Vera Bradley, Inc., through its subsidiary, Vera Bradley Designs, Inc., engages in the design, production, marketing, and retail of stylish and functional accessories for women under the Vera Bradley brand. Its products include a range of handbags, accessories, and travel and leisure items. The company sells its products to specialty retailers primarily in the United States, as well as to national retailers and third party e-commerce sites. As of January 28, 2012, it sold its products directly through 48 full-price stores and 8 outlet stores in the United States; 7 pop-up stores in Japan; Websites, including verabradley.com and verabradley.co.jp; and an annual outlet sale in Fort Wayne, Indiana. The company was founded in 1982 and is headquartered in Fort Wayne, Indiana.
To review Vera’s stock for potential trading opportunities, please take a look at the 1-year chart of VRA (Vera Bradley, Inc.) below with my added notations:
VRA had been trending lower since October of last year and appears to have bottomed out in June. Over the last (4) months the stock has established two important price levels worth watching: The $20 support level (blue) and the common resistance level (red) at $25. The stock is currently sitting right below its resistance.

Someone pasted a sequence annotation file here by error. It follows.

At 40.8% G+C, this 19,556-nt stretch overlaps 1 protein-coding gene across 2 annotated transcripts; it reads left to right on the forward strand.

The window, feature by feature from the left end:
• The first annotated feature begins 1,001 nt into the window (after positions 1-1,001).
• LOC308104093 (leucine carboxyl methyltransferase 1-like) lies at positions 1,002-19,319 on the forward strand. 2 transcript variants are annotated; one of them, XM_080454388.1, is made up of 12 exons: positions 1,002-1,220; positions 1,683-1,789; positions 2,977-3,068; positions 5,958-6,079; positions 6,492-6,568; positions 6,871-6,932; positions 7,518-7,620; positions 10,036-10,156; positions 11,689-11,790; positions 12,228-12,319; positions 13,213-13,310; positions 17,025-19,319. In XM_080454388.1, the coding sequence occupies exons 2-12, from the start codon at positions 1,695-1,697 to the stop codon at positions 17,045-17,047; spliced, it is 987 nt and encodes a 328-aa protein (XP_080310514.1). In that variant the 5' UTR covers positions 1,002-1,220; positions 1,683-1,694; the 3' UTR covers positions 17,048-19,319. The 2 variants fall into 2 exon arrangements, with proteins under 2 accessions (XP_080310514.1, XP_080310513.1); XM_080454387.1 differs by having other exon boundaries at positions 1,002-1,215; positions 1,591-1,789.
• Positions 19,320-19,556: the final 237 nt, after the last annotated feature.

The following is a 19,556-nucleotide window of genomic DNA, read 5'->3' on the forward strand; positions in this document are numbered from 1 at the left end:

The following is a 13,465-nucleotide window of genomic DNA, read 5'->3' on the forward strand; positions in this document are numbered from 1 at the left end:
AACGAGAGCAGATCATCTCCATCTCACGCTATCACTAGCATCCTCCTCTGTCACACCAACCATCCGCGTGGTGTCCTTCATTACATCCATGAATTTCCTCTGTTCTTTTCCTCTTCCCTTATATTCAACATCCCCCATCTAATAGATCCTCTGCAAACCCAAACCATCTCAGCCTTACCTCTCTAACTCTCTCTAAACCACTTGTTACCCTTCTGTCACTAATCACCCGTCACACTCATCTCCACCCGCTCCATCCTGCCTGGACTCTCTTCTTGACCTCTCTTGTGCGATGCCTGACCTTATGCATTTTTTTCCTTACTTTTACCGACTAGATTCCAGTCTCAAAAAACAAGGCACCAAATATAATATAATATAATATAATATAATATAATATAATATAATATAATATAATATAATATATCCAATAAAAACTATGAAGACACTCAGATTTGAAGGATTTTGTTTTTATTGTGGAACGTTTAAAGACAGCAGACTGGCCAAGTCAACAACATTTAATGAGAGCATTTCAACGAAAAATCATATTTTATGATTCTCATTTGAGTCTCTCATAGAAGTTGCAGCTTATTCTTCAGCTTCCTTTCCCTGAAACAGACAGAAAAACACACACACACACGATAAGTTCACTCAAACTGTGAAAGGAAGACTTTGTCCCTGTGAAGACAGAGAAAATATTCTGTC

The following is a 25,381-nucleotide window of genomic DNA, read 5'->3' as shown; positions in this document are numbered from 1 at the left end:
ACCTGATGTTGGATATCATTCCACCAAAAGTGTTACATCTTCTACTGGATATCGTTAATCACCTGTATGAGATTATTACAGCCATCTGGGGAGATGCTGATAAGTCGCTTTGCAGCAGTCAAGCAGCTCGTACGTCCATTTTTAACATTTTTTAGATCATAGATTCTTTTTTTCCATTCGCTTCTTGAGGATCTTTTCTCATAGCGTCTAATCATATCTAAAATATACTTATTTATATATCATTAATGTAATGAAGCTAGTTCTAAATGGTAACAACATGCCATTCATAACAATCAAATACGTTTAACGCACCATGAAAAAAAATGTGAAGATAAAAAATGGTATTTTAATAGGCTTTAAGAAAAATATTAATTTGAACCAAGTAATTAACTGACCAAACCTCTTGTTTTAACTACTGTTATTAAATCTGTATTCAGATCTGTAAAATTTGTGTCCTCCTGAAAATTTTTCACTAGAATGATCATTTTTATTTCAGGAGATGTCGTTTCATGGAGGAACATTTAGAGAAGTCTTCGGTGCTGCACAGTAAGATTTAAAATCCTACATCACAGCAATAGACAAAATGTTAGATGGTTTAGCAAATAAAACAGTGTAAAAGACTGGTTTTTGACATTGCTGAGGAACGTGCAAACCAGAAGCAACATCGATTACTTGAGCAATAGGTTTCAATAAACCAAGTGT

The Tale of the Tape: VRA is sitting between its levels of $20 and $25. A long trade could be made on a pullback to the $20 support or on a break above the $25 resistance. A short trade could be made on a rally up to $25 or on a breakdown below $20.
Before making any trading decision, decide which side of the trade you believe gives you the highest probability of success. Do you prefer the short side of the market, long side, or do you want to be in the market at all? If you haven’t thought about it, review the overall indices themselves. For example, take a look at the S&P 500. Is it trending higher or lower? Has it recently broken through a key resistance or support level? Making these decisions ahead of time will help you decide which side of the trade you believe gives you the best opportunities.
No matter what your strategy or when you decide to enter, always remember to use protective stops and you’ll be around for the next trade. Capital preservation is always key!
Christian Tharp, CMT